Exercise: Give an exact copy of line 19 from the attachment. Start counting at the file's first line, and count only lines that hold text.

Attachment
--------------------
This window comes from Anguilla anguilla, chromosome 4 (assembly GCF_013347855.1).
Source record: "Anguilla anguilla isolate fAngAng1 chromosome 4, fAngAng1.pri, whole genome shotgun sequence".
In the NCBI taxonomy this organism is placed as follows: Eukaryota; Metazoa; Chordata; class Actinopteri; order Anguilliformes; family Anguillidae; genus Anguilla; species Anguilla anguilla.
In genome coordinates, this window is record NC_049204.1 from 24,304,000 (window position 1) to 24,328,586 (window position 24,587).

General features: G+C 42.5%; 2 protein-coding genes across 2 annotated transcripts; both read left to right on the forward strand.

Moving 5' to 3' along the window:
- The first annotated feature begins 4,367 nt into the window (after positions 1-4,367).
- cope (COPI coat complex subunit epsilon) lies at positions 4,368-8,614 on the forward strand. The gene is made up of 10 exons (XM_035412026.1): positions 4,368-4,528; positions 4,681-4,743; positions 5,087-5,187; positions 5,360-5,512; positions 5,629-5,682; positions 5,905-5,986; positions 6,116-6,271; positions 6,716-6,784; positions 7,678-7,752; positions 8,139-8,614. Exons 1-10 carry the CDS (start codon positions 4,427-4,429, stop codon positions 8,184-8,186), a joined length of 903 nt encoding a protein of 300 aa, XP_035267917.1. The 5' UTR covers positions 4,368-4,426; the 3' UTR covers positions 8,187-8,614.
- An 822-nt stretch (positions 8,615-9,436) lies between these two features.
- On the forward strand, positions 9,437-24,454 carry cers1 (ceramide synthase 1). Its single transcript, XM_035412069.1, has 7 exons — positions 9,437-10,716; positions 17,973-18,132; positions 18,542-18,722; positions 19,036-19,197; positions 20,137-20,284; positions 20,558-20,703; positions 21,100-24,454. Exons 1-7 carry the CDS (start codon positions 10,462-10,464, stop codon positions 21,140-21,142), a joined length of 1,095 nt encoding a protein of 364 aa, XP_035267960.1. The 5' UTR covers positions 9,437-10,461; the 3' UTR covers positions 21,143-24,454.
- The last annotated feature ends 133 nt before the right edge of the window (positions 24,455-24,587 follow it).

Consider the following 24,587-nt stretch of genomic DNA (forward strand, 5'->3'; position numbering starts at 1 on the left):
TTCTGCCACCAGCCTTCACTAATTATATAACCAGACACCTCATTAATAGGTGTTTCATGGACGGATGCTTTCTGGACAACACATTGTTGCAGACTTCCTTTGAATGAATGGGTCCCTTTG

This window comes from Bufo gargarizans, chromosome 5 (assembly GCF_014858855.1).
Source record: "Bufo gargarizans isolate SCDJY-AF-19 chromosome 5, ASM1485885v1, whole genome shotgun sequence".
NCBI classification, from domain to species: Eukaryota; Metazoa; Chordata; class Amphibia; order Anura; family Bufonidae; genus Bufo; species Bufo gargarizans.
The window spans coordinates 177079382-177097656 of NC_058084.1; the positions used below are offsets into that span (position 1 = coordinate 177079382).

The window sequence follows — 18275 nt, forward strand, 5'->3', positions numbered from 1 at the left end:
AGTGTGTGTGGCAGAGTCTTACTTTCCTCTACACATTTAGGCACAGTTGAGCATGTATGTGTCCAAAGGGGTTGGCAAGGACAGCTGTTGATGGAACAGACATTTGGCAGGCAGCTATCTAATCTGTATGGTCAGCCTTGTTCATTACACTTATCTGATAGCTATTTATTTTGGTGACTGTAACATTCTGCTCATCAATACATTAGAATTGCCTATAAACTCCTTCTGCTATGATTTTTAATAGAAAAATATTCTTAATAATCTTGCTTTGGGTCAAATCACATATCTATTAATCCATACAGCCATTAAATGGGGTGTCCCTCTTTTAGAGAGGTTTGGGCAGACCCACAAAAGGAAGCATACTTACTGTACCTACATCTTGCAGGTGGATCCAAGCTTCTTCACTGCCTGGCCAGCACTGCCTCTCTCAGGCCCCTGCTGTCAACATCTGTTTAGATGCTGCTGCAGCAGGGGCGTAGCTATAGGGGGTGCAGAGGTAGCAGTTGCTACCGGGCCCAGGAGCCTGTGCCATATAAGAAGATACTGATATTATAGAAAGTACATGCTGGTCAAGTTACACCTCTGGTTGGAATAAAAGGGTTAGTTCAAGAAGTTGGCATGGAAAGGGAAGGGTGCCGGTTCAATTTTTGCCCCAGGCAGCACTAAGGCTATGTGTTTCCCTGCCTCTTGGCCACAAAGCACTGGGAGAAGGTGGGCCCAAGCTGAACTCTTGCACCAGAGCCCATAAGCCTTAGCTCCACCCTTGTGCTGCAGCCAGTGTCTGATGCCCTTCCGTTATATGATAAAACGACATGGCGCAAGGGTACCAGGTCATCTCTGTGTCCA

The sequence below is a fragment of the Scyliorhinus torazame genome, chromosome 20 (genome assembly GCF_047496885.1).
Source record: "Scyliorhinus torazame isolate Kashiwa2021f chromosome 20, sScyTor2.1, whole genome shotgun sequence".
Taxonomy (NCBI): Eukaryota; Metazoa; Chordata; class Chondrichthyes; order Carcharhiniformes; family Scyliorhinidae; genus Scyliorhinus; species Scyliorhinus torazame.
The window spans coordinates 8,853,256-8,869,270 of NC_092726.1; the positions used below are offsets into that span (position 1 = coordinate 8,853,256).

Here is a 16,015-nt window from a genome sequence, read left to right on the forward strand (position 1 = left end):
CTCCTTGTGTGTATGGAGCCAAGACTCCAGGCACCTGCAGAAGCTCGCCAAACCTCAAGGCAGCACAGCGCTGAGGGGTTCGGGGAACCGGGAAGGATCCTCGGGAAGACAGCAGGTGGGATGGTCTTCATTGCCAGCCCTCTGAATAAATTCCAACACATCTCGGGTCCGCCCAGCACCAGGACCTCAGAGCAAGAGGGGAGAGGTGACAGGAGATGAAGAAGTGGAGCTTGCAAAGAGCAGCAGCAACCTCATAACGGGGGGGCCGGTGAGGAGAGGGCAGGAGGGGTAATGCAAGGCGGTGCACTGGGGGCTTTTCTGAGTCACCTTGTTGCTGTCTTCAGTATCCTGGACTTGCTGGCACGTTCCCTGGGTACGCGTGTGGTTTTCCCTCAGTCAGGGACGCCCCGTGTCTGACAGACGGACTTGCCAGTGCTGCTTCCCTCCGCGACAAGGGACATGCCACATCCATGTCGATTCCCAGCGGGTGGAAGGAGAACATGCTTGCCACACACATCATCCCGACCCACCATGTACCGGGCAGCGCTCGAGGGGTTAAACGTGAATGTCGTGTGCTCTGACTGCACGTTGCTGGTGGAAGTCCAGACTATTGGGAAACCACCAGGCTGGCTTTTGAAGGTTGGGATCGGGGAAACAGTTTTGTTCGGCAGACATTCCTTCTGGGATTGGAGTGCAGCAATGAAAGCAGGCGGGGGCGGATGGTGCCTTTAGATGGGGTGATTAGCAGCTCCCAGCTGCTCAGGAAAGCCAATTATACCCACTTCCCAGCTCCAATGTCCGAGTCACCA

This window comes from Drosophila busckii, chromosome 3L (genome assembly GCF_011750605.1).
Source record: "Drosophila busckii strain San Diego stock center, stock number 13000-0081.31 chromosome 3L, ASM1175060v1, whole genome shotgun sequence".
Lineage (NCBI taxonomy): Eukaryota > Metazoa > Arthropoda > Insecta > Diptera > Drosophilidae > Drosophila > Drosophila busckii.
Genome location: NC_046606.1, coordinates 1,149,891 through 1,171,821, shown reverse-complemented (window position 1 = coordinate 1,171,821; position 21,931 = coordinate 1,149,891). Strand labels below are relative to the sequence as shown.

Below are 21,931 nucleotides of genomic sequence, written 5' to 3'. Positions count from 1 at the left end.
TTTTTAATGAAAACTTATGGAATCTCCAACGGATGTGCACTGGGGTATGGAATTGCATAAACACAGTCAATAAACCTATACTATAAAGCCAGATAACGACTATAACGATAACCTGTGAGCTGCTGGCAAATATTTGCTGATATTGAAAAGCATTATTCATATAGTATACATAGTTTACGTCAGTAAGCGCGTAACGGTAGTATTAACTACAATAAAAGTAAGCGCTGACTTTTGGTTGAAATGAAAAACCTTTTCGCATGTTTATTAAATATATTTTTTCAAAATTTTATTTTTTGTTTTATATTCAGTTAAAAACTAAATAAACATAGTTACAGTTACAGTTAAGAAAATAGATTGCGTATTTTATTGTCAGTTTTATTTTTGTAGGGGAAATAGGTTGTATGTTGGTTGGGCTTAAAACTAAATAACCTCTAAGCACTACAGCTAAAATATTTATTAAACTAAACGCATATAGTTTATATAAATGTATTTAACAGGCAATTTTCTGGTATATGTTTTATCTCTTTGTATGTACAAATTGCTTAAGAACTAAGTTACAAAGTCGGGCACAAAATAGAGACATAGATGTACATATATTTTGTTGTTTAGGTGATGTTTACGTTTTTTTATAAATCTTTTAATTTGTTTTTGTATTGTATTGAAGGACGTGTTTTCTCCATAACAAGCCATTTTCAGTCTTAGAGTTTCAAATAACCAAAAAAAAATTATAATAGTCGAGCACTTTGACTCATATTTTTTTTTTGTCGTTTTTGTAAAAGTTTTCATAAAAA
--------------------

AGTGTGTGTGGCAGAGTCTTACTTTCCTCTACACATTTAGGCACAGTTGAGCATGTATGTGTCCAAAGGGGTTGGCAAGGACAGCTGTTGATGGAACAGACATTTGGCAGGCAGCTATCTAATCTGTATGGTCAGCCTTGTTCATTACACTTATCTGATAGCTATTTATTTTGGTGACTGTAACATTCTGCTCATCAATACATTAGAATTGCCTATAAACTCCTTCTGCTATGATTTTTAATAGAAAAATATTCTTAATAATCTTGCTTTGGGTCAAATCACATATCTATTAATCCATACAGCCATTAAATGGGGTGTCCCTCTTTTAGAGAGGTTTGGGCAGACCCACAAAAGGAAGCATACTTACTGTACCTACATCTTGCAGGTGGATCCAAGCTTCTTCACTGCCTGGCCAGCACTGCCTCTCTCAGGCCCCTGCTGTCAACATCTGTTTAGATGCTGCTGCAGCAGGGGCGTAGCTATAGGGGGTGCAGAGGTAGCAGTTGCTACCGGGCCCAGGAGCCTGTGCCATATAAGAAGATACTGATATTATAGAAAGTACATGCTGGTCAAGTTACACCTCTGGTTGGAATAAAAGGGTTAGTTCAAGAAGTTGGCATGGAAAGGGAAGGGTGCCGGTTCAATTTTTGCCCCAGGCAGCACTAAGGCTATGTGTTTCCCTGCCTCTTGGCCACAAAGCACTGGGAGAAGGTGGGCCCAAGCTGAACTCTTGCACCAGAGCCCATAAGCCTTAGCTCCACCCTTGTGCTGCAGCCAGTGTCTGATGCCCTTCCGTTATATGATAAAACGACATGGCGCAAGGGTACCAGGTCATCTCTGTGTCCA